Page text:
On June 28, 2019, Carolina Water Service, Inc. of North Carolina (CWSNC) filed a rate case with the North Carolina Utilities Commission (NCUC). Docket number is W-354, Sub 364. CWSNC is headquartered in Charlotte, North Carolina. The Company presently serves approximately 34,915 water customers and 21,403 sewer customers in North Carolina and operates approximately 93 water systems and 38 sewer systems in the State.
The Company’s service territory spans 38 counties in North Carolina, from Corolla in Currituck County to Bear Paw in Cherokee County. CWSNC applied for an adjustment in water and sewer rates and charges for all of its service areas in North Carolina.
COVID-19. As a result of COVID-19 and until some point in the future, CWSNC has reconnected all customers disconnected for non-payment, suspended all future disconnects, and has ceased collecting and billing late payment charges.
While we know that there is no good time for a rate increase, we also understand the impacts of a rate increase during this unprecedented period and are committed to working with our customers during and after the state of emergency. Once the pandemic-related orders are lifted by the Governor’s office and the NC Utilities Commission, we will provide payment plans or payment arrangements for customers impacted financially by the COVID-19 virus. That said, customers may now contact the Company at any time to request a payment arrangement or payment plan.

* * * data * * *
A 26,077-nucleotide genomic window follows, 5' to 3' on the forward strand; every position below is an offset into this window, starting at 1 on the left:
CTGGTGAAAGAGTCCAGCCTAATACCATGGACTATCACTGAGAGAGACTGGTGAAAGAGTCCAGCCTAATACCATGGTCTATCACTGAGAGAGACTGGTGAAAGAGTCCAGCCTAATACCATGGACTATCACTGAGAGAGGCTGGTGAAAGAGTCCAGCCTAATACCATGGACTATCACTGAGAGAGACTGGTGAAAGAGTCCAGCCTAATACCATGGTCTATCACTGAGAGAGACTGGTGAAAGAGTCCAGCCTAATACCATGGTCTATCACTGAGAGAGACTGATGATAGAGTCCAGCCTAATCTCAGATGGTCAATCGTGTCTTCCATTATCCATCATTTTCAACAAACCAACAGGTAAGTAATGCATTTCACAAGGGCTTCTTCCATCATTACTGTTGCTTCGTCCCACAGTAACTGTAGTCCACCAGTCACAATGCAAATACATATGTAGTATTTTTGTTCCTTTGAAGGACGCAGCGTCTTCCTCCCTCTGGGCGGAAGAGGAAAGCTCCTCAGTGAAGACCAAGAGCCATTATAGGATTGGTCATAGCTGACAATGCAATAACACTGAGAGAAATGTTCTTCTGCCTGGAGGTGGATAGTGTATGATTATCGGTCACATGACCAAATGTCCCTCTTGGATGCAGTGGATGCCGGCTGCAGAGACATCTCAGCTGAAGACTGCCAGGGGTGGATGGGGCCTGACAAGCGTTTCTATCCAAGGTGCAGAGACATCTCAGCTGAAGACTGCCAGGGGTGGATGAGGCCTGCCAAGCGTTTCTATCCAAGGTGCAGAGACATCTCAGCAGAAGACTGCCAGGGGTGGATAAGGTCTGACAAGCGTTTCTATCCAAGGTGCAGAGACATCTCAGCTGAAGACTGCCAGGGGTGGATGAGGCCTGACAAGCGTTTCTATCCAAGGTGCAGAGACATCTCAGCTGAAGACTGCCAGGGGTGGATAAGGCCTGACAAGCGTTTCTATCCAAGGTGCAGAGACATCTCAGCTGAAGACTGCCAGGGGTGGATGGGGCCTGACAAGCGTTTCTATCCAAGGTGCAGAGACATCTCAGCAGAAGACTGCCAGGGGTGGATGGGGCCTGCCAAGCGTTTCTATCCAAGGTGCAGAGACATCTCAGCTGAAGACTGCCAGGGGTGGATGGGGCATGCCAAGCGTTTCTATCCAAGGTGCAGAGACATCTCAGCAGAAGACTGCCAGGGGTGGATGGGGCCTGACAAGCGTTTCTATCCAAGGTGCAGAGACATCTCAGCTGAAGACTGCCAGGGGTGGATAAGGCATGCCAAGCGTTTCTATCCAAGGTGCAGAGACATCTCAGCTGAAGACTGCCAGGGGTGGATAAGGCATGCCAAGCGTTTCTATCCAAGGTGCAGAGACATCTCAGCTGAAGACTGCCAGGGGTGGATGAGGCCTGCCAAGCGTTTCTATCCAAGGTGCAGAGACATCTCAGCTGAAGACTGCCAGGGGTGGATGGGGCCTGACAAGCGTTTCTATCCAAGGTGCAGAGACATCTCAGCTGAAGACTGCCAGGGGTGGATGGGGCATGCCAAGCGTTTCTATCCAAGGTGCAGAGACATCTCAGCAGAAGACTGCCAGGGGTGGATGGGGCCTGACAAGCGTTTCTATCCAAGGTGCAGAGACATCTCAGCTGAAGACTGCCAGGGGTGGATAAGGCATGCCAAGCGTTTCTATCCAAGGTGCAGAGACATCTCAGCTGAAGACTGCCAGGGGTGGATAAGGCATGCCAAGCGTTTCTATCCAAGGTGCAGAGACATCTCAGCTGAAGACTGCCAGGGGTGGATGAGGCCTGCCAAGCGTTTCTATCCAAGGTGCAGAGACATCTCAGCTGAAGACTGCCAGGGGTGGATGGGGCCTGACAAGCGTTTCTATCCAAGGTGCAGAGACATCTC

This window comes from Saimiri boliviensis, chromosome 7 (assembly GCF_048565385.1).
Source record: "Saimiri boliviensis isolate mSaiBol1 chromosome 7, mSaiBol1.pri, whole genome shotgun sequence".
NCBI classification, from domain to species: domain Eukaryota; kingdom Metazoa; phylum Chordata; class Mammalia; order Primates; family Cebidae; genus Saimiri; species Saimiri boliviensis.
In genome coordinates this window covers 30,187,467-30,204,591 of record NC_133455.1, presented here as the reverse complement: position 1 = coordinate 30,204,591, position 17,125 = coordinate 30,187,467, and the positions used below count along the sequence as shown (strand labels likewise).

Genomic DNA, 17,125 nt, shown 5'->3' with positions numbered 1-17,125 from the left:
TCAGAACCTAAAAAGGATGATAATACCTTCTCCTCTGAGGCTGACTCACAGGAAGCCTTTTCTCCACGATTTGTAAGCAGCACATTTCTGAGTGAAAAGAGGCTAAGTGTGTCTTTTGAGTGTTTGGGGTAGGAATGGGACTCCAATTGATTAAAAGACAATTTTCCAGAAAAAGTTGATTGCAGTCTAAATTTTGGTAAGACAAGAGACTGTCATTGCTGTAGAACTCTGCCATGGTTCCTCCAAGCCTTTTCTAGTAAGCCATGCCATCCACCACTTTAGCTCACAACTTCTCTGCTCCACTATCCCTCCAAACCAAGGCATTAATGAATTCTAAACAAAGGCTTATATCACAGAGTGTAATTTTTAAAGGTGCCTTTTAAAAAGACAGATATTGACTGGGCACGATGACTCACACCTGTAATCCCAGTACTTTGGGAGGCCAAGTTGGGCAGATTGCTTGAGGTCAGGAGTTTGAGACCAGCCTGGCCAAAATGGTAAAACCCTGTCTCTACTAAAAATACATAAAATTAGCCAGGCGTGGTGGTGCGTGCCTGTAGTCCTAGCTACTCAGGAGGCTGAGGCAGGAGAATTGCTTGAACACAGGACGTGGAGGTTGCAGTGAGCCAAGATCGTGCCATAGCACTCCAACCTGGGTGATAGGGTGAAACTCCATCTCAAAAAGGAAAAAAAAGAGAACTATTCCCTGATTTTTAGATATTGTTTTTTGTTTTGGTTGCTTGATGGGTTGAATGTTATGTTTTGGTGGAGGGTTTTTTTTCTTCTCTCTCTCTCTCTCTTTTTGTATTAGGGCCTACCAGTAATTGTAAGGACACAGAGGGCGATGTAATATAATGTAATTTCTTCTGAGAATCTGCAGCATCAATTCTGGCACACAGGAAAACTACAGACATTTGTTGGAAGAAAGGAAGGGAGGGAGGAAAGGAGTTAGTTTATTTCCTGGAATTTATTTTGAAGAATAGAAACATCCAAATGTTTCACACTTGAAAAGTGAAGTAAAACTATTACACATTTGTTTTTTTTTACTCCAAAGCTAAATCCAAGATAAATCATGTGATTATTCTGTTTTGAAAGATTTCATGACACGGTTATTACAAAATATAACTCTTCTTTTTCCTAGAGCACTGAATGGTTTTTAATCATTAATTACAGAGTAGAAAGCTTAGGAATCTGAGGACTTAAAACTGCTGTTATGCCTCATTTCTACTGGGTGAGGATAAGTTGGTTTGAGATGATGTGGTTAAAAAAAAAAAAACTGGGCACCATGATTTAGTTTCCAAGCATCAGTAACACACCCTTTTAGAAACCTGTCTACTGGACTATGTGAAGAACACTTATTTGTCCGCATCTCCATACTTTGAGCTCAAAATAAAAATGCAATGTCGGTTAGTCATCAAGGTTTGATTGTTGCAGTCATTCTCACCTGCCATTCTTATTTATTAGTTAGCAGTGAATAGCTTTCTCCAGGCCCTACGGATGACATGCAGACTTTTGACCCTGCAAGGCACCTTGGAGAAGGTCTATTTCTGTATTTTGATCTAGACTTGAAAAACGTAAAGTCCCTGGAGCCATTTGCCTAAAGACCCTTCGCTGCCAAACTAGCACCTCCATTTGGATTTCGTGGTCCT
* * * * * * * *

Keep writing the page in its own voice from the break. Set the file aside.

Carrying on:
Rate Cases. CWSNC’s previous rate case (Docket W-354, Sub 360) was filed on April 27, 2018, and an order was issued approving the consolidated rates, which were in effect from February 21, 2019 until the Company’s new rates were approved on March 31, 2020, in Docket W-354, Sub 364. From the filing of the 2018 rate case until the date of the Commission’s order in March of this year, CWSNC spent over $22 million to provide service in North Carolina. These investments were reasonable and necessary, they are installed and providing service to customers, and it is thus necessary that the costs be recovered in rates.
Customers’ rates are based on a thorough cost, operations, and quality of service examination by the Public Staff, NC Attorney General’s Office, other intervenors in the proceeding, and by the NC Utilities Commission itself. In addition, customers may provide comments and feedback during the public hearings held throughout the Company’s service territory during the course of the rate case process. The proper level of rates to be charged by the Company to facilitate proper service to its customers is ultimately approved by the NCUC commissioners.
The cost of service and tariff rate proposals are more fully explained in CWSNC’s rate filing documentation, which is made publicly available through the Commission’s website. All parties interested in this matter may obtain information either directly from CWSNC or by addressing the Secretary of the North Carolina Utilities Commission, 430 North Salisbury Street, Dobbs Building, 5th Floor, Raleigh, NC 27603-5918. Customers may also visit the NCUC website and search Docket “W-354 Sub 364” at https://starw1.ncuc.net/NCUC/page/Dockets/portal.aspx.
The total rate increase authorized by the Commission’s March order was 14.56%, which for the Uniform Water Rate Division was 9.73%, and for Uniform Sewer was 22.56%. Bradfield/Fairfield Water was 7.21%, and its Sewer was 6.77%. See the chart below for detailed information.